The Turkish Human Rights Association (IHD) protested the sentence as follows: "Erdost, a representative of the enlightenment tradition, a man of culture and art who has contributed to Turkey's cultural life and intellectual history since the 1960s...is again 'guilty' of thinking. The political and juridical structure of Turkey does not allow for the free expression of one's thoughts, despite this being a sine qua non of a democratic society, and this fact has now opened again the prison gates for Erdost. As a contributor to IHD's construction and chairman of our Ankara branch, as well as by his independent studies on human rights, Erdost has proved to be a defender of human rights. The barriers to the right to free expression must be abolished and all our intellectuals, artists, and politicians who are in prison for their thoughts must be freed."
On May 6, in the twenty-fifth and final hearing in the trial of six police officers for the killing of Evrensel reporter Metin Göktepe, the defendants were sentenced to seven and a half years in prison for "involuntary homicide". The Göktepe family lawyers had urged for the policemen to be sentenced for "voluntary homicide". More police brutality unfolded during the trial: Fadime Göktepe, the assassinated journalist's mother, was hospitalised after being hit with a walkie-talkie by a police officer; members of her family were also attacked by police officers; one of the litigants' female lawyers received an eye injury; the editor-in-chief of the far-left daily Yeni Evrensel, Tuncay Seyman, was violently hit in the head.
In 1996, Metin Göktepe was beaten to death by the policemen in front of hundreds of eye-witnesses in a sports complex, where police had taken detainees, including Göktepe, after the funeral of prisoners killed by police during prison riots. In a protest to the lenient sentencing, which did not include any of the higher-level officers present during the killing, in spite of a trial that lasted over two and a half years, RSF recalled that teenagers had been sentenced by Turkish courts to nine-year prison terms for having shoplifted two kilograms of candies. The life of an uncomfortable journalist is apparently worth less than candy to the Turkish judiciary.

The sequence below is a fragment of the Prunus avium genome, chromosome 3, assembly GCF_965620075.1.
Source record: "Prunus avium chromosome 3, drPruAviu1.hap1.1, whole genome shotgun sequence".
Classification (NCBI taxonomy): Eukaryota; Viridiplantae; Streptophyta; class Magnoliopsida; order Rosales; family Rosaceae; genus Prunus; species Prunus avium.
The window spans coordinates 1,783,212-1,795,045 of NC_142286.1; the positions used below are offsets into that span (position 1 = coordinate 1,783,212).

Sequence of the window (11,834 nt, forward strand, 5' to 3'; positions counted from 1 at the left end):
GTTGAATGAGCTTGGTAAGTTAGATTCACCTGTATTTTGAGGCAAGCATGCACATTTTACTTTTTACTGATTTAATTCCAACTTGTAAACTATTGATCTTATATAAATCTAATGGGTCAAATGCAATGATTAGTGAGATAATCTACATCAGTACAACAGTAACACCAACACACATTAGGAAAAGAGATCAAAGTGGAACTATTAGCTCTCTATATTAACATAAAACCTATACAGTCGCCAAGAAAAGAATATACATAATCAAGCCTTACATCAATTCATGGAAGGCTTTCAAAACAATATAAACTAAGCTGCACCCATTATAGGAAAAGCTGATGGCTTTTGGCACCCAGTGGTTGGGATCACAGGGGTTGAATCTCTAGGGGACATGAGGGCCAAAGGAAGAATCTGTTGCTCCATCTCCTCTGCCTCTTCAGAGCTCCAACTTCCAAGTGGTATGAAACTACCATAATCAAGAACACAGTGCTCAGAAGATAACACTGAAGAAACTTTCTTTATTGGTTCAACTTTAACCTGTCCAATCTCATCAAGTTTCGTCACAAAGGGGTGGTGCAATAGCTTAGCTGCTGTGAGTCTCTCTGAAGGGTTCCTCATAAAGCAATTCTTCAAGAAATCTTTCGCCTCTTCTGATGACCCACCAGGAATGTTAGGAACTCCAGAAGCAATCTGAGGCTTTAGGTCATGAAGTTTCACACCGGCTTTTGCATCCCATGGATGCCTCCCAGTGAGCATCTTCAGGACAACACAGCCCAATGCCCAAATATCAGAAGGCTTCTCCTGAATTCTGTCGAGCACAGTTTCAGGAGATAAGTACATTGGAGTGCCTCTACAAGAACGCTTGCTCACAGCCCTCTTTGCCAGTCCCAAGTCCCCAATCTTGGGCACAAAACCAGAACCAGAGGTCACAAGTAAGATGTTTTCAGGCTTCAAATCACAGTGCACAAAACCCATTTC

On May 18, Oral Calislar, a columnist for the mainstream daily Cumhurriyet, was convicted of disseminating "separatist propaganda" and sentenced to 13 months in prison by the Istanbul State Security Court. IPI condemned the sentence. The charge against Calislar stemmed from his 1993 book "The Kurdish Problem with Öcalan and Burkay". The book contains interviews -- originally published in Cumhurriyet in June and July 1993 -- with Kemal Burkay, head of the Kurdistan Socialist Party, and Abdullah Öcalan, leader of the outlawed Kurdistan Workers' Party, who was awaiting trial in Turkey on treason charges at the time. After the book's release, Calislar was charged and convicted in 1995. He was sentenced to two years in prison and fined 250 million TL (US$ 630). However, while the case was under appeal, the Turkish Parliament approved amendments to the law under which he was charged, resulting in the nullification of the conviction. In 1996, the State Security Court arraigned Calislar on charges of violating another Article of the Anti-Terror Law (publishing the statements of a terrorist organisation), again citing the book as the principle evidence. He was convicted of the charge, and fined 5 million TL. But on March 5, 1998, the Court of Cassation quashed the 1996 ruling, stating that Calislar's book instead constituted "separatist propaganda," and ordered a retrial under yet another article of the law, leading ultimately to the May 18 sentence. Calislar filed an appeal against the ruling.
Of the 700 Turkish and foreign journalists who received accreditation to cover the treason trial of Abdullah Öcalan, the Kurdistan Workers' Party (PKK) leader, only twenty were given permission to attend the hearings daily. Cellular telephones, portable computers, cameras and camcorders were strictly prohibited. Reporters each received two pencils and paper in order to take notes during the hearings. Only the Anatoly press agency and the Turkish television station TRT were authorised to send live information and to rebroadcast images. Only foreign correspondents, and not special envoys, could attend hearings. Italian correspondents were not authorised by Turkish authorities to attend the hearings, in retaliation for the Italian press' coverage of Öcalan's stay in Rome in late 1998, and because of disagreement between the Anatoly agency and Stampa Estera, the association of Italian journalists. Furthermore, the far-left daily Yeni Evrensel and the pro-Kurd daily Özgür Bakis did not receive the necessary accreditation to follow the trial in the hearing room on the island of Imrali. At the OSCE summit in Istanbul in November, journalists from these same two papers were at first accredited, but then singled out, detained briefly and stripped of their accreditations.